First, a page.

Teaching children to share is a vital part of their development. Sharing is a foundational skill that promotes empathy, cooperation, and social interaction. However, it can be a challenging concept for children to grasp.
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Strategies to teach children to share
Here are some strategies that you can use to teach your children about sharing.
Model Sharing: The most effective way to teach sharing is by setting a good example. Show your child how you share with others, narrating your actions as you do so. For example, you might say, “I’m going to share my biscuits with Daddy. Would you like one, too?” Children learn a lot from observing adult behaviours.
Start with Turn-Taking: Younger children often find it easier to understand the concept of taking turns rather than sharing. You could use a timer to help make the turn-taking visible. When it’s their turn, set the timer for a specific period, and when it beeps, it’s the other person’s turn.
Use Cooperative Games: Playing games that involve teamwork and sharing can make the process fun. Games like ‘pass the parcel’ or building a puzzle together can help teach children the joy and value of sharing.
Encourage Empathy: Help your child understand how it feels when someone shares with them and when someone doesn’t. You can use children’s books or role-playing scenarios to illustrate these situations.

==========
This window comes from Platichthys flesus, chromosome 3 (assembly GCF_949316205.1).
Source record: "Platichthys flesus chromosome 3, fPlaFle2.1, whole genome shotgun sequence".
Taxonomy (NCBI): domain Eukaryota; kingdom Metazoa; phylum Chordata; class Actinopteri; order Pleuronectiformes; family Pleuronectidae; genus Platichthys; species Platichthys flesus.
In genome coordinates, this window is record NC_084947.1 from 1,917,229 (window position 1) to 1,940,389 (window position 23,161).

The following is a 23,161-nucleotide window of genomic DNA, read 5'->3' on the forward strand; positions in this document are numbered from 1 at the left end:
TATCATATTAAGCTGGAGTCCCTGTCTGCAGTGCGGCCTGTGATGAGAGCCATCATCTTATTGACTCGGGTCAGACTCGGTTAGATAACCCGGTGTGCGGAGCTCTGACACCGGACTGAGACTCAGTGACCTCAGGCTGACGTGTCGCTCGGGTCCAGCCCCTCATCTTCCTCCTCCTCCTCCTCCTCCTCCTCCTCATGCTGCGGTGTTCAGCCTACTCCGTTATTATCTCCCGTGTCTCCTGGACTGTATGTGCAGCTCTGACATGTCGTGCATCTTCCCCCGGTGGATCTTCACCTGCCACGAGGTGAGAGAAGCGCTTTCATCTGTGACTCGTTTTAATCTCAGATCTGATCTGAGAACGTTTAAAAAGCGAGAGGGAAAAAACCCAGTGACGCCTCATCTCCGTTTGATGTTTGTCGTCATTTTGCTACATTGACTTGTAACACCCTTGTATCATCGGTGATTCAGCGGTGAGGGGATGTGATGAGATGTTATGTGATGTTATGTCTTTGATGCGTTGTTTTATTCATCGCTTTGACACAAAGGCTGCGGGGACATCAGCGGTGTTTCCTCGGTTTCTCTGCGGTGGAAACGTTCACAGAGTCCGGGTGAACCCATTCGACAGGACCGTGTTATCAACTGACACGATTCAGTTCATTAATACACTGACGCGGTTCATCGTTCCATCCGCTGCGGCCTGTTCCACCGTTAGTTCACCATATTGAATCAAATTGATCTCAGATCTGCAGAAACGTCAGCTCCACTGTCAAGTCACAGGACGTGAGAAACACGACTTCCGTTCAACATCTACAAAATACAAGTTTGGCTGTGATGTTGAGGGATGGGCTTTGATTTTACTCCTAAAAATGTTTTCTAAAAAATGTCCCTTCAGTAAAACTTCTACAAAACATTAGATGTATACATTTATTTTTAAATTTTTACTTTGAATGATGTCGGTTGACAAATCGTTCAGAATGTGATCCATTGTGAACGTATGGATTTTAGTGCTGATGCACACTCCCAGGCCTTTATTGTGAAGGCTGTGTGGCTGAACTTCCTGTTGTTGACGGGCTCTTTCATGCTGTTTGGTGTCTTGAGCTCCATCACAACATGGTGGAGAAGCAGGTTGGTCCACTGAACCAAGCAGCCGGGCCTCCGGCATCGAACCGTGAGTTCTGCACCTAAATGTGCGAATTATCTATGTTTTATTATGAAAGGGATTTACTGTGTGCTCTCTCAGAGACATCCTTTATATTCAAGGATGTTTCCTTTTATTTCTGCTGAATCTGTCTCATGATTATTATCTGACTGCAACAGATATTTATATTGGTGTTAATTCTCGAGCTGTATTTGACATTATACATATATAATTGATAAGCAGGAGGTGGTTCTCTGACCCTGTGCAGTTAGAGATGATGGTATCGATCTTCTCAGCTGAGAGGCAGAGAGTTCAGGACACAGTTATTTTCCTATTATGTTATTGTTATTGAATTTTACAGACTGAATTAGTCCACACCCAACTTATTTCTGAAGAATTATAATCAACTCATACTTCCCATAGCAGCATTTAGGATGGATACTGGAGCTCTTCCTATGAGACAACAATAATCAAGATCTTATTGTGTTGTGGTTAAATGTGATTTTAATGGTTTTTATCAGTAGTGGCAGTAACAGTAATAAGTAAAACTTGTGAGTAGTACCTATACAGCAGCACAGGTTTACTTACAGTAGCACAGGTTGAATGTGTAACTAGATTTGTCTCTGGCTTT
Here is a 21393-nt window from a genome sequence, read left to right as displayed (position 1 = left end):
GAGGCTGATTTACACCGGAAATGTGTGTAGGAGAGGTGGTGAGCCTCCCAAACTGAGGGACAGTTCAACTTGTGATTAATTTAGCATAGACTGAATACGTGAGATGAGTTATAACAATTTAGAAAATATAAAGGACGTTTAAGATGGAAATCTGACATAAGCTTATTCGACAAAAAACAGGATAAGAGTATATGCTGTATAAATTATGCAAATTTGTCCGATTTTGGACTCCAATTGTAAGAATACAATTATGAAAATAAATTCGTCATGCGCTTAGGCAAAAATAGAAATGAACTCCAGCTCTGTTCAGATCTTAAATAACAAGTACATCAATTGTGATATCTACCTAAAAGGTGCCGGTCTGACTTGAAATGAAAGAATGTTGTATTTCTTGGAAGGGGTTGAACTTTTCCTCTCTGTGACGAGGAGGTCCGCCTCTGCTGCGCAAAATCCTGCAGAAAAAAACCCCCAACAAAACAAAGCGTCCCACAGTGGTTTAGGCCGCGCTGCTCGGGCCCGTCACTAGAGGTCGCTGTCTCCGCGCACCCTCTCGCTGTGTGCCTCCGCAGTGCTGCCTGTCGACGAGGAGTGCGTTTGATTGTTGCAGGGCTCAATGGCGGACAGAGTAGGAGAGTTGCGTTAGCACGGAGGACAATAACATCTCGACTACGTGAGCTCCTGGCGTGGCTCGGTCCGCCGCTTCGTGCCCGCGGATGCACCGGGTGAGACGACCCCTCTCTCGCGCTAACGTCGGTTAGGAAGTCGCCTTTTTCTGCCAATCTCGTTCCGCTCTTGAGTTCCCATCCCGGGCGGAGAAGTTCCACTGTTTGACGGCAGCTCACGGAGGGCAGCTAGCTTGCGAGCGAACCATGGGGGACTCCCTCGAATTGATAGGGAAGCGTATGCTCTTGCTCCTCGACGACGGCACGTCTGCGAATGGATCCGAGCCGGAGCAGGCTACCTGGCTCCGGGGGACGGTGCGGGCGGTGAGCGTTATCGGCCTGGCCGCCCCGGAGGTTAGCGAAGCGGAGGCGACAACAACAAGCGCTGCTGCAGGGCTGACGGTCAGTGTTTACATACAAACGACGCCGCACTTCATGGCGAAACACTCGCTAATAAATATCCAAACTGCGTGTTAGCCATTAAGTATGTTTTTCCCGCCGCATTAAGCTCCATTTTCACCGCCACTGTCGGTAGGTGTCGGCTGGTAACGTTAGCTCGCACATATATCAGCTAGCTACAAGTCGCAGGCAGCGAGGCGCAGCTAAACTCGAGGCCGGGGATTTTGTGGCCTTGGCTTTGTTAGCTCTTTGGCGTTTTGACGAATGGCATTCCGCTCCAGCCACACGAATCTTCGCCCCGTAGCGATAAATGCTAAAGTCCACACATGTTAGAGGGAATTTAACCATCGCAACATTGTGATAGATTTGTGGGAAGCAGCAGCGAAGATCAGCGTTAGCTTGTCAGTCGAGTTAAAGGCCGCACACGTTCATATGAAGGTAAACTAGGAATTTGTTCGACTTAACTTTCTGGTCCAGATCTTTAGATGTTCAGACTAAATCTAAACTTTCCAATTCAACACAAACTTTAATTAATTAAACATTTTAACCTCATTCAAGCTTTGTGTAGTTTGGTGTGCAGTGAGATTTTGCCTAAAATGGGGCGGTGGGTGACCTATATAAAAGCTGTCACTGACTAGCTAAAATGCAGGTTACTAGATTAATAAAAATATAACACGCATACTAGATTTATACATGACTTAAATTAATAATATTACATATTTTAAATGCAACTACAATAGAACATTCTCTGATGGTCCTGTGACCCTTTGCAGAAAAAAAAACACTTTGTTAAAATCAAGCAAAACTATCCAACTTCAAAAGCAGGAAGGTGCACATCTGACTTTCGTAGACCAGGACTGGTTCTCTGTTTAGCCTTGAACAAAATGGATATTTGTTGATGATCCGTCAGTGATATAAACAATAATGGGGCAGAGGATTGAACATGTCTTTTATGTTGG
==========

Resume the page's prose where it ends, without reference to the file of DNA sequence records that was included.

Use Praise and Positive Reinforcement: Whenever your child shares, praise them for it. This positive reinforcement will make them more likely to repeat the behaviour in the future. Be specific with your praise, for instance, say, “I saw how you shared your toy with your sister. That was very kind.”
Teach them to Express Their Feelings: Children might not share because they are afraid of losing their toy or because they feel overwhelmed. Teaching them to express their feelings verbally can help them navigate these situations. Encourage them to use phrases like “I’m still playing with this, but you can have a turn when I’m done.”
Practise Patience: Learning to share takes time. Children might need to be reminded repeatedly before they start sharing spontaneously. Be patient and keep reinforcing the message.
Introduce the Concept of Borrowing: Sometimes children struggle to share because they’re afraid they won’t get their things back. Teaching them about borrowing can help. Explain that when someone borrows their toy, they’ll always get it back.
Respect Their Special Toys: Everyone has special items that they don’t want to share, and that’s okay. Allow your child to have a few toys that they don’t have to share. This respect for their personal belongings can make them more likely to share other items.
Involve Them in Problem-Solving: If there’s a conflict over a toy, instead of imposing a solution, involve your child in the problem-solving process. Ask them, “How can we make sure everyone gets a turn?” This can help them develop their own sharing strategies.
Demonstrate Generosity: Teach your child the joy of giving. You could involve them in preparing a gift for a friend or donating some of their unused toys to a charity.
Share Everyday Items: Sharing isn’t just about toys. Involve your child in sharing everyday items, like food, books, or a seat on the sofa. This will help them realise that sharing is a part of daily life.